As soon as you decide to sell your house, jump right into researching real estate agents to find someone with the right experience for your situation.
At least two or three months before you plan to list, consider getting a pre-sale home inspection (more on that below!) to identify any problem areas, especially structural or mechanical issues that might need addressing to facilitate a sale. Leave enough time to schedule necessary repairs.
About a month before listing your house, start working on staging and deep cleaning in preparation for taking photos.
Here's a checklist of things to do before listing your home:
A pre-sale home inspection is optional, but it can be a wise upfront investment. A detailed inspection report can identify any structural or mechanical problems before you list your home for sale. It may cost a few hundred dollars, but it will alert you in advance of issues that buyers will likely flag when they do their own inspection later in the process.
By being a few steps ahead of the buyer, sellers might be able to speed up the selling process by doing repairs in tandem with other home prep work. This means by the time the house hits the market, it should be ready to sell, drama-free and quickly.
If you're going to spend money on costly upgrades, make sure that the changes you make have a high return on investment. It doesn't make sense to install new granite countertops, for example, if you only stand to break even or even lose money on them. Plus, these improvements may not be necessary to sell your home for top dollar, particularly if inventory levels are low in your area.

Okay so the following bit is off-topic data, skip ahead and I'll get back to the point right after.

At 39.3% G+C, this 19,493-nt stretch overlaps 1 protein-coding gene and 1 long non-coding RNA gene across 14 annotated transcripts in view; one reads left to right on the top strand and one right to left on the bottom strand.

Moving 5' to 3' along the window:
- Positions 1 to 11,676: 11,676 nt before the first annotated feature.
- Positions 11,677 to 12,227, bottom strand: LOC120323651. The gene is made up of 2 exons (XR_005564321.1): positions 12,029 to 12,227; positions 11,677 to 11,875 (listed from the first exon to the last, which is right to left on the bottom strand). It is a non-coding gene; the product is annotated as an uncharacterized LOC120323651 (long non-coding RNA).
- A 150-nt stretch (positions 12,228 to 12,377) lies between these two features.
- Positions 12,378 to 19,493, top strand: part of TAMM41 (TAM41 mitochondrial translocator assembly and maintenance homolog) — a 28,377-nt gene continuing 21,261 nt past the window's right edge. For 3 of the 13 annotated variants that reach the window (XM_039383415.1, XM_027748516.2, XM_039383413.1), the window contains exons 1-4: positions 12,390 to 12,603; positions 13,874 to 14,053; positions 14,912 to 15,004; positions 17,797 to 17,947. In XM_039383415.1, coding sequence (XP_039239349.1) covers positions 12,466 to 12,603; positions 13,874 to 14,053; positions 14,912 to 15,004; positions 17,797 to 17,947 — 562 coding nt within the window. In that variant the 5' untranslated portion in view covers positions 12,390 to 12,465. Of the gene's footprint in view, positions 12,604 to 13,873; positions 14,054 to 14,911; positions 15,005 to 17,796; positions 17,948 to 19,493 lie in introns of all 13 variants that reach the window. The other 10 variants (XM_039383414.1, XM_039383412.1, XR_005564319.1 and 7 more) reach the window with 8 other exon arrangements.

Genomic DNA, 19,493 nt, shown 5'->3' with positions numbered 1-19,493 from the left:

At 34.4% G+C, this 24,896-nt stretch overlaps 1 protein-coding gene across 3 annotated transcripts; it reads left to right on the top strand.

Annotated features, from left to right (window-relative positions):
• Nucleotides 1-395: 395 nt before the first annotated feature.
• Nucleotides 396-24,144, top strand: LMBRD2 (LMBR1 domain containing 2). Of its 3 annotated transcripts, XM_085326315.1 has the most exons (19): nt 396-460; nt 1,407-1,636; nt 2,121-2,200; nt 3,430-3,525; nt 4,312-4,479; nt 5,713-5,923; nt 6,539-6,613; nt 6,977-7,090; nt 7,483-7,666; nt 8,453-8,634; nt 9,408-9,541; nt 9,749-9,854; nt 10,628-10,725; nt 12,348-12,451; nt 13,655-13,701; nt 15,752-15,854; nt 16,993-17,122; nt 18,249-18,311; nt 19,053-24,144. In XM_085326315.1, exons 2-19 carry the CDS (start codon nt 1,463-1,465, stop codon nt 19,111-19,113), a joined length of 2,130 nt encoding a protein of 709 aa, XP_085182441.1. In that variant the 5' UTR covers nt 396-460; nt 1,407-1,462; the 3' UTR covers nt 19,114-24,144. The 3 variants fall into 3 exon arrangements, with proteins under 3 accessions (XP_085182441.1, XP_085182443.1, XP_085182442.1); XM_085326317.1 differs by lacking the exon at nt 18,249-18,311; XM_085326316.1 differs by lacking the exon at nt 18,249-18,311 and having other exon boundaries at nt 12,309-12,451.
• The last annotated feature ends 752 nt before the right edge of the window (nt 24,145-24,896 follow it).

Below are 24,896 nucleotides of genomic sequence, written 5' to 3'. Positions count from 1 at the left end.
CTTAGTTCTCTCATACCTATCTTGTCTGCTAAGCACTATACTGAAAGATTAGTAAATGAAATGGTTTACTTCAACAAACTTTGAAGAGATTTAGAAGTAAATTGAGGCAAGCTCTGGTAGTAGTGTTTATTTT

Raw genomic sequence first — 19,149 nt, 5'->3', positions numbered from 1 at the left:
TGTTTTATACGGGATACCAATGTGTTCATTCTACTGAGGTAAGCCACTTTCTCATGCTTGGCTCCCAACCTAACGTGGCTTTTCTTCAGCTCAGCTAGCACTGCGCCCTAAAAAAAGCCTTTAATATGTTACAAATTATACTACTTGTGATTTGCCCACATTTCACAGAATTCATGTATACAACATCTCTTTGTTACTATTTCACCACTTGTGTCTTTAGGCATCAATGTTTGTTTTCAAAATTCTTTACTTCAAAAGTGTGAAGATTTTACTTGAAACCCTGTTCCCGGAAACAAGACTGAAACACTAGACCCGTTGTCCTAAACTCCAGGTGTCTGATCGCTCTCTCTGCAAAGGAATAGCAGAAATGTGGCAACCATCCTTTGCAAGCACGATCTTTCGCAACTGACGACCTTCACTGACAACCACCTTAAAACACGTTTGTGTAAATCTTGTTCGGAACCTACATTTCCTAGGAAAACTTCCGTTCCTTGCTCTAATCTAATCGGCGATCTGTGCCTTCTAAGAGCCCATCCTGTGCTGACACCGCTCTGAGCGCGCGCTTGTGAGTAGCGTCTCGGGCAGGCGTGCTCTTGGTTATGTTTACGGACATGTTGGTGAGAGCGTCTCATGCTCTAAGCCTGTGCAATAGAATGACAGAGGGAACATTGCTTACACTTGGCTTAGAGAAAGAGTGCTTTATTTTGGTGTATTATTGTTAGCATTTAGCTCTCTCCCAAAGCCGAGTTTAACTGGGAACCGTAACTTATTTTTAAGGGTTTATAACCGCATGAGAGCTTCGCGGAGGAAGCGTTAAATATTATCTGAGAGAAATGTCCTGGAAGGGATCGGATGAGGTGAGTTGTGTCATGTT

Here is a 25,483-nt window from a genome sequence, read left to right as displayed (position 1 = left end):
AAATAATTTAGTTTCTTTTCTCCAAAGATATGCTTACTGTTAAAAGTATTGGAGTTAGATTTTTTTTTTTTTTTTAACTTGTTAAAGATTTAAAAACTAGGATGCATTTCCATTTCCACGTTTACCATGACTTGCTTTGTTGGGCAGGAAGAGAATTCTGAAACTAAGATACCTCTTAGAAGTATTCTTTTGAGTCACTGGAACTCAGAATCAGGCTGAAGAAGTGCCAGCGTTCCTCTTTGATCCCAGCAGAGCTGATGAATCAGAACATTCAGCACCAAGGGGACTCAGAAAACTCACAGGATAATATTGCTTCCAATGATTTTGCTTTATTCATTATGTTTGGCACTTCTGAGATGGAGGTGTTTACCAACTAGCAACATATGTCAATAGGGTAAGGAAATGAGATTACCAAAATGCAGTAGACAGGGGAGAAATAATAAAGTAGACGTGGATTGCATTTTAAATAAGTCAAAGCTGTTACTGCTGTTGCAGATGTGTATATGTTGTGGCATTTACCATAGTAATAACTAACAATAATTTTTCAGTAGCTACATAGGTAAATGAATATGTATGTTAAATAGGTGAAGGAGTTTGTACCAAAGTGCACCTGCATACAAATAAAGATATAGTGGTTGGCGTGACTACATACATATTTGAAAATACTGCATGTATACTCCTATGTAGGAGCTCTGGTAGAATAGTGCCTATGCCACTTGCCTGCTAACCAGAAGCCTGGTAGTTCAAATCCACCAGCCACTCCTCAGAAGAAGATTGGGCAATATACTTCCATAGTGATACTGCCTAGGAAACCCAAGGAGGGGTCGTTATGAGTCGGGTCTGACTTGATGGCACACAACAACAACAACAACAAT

Here's where a good real estate agent can help guide you. They often know what people expect in your area and can help you plan upgrades accordingly. If local shoppers aren't looking for super skylights or a steam shower, then it doesn't make sense to add them. A fresh coat of neutral paint, new carpet and a spruced-up landscape are typically low-cost ways to make a great first impression.
In general, updates to the kitchen and bathrooms provide the highest return on investment. If you have old cabinetry, you might be able to simply replace the doors and hardware for an updated look. For example, you can swap out those standard-issue kitchen cabinet doors for modern, Shaker-style doors in a weekend without breaking the bank.
Work with your real estate agent to schedule a photographer to capture marketing photos of your home. High-quality photos are critical, since maximizing your home's online appeal can make all the difference between a quick sale or a listing that languishes.
Some real estate agents build professional photography and virtual online tours into their suite of services. If they don't, though, you might want to seek a photographer out on your own. The fee for professional photography will vary based on the size of your home, its location and how long it takes to shoot the property.